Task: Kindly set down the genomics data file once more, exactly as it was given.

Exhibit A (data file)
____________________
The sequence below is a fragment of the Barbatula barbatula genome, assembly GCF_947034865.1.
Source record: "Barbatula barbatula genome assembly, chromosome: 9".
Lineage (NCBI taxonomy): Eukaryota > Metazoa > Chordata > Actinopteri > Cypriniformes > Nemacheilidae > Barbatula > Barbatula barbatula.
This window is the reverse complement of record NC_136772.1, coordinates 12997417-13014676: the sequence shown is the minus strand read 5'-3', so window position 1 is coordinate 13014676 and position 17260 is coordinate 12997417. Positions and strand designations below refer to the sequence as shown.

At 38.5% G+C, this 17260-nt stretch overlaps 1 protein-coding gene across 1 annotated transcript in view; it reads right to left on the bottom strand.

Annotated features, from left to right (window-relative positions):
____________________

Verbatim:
The sequence below is a fragment of the Barbatula barbatula genome, assembly GCF_947034865.1.
Source record: "Barbatula barbatula genome assembly, chromosome: 9".
Lineage (NCBI taxonomy): Eukaryota > Metazoa > Chordata > Actinopteri > Cypriniformes > Nemacheilidae > Barbatula > Barbatula barbatula.
This window is the reverse complement of record NC_136772.1, coordinates 12997417-13014676: the sequence shown is the minus strand read 5'-3', so window position 1 is coordinate 13014676 and position 17260 is coordinate 12997417. Positions and strand designations below refer to the sequence as shown.

At 38.5% G+C, this 17260-nt stretch overlaps 1 protein-coding gene across 1 annotated transcript in view; it reads right to left on the bottom strand.

Annotated features, from left to right (window-relative positions):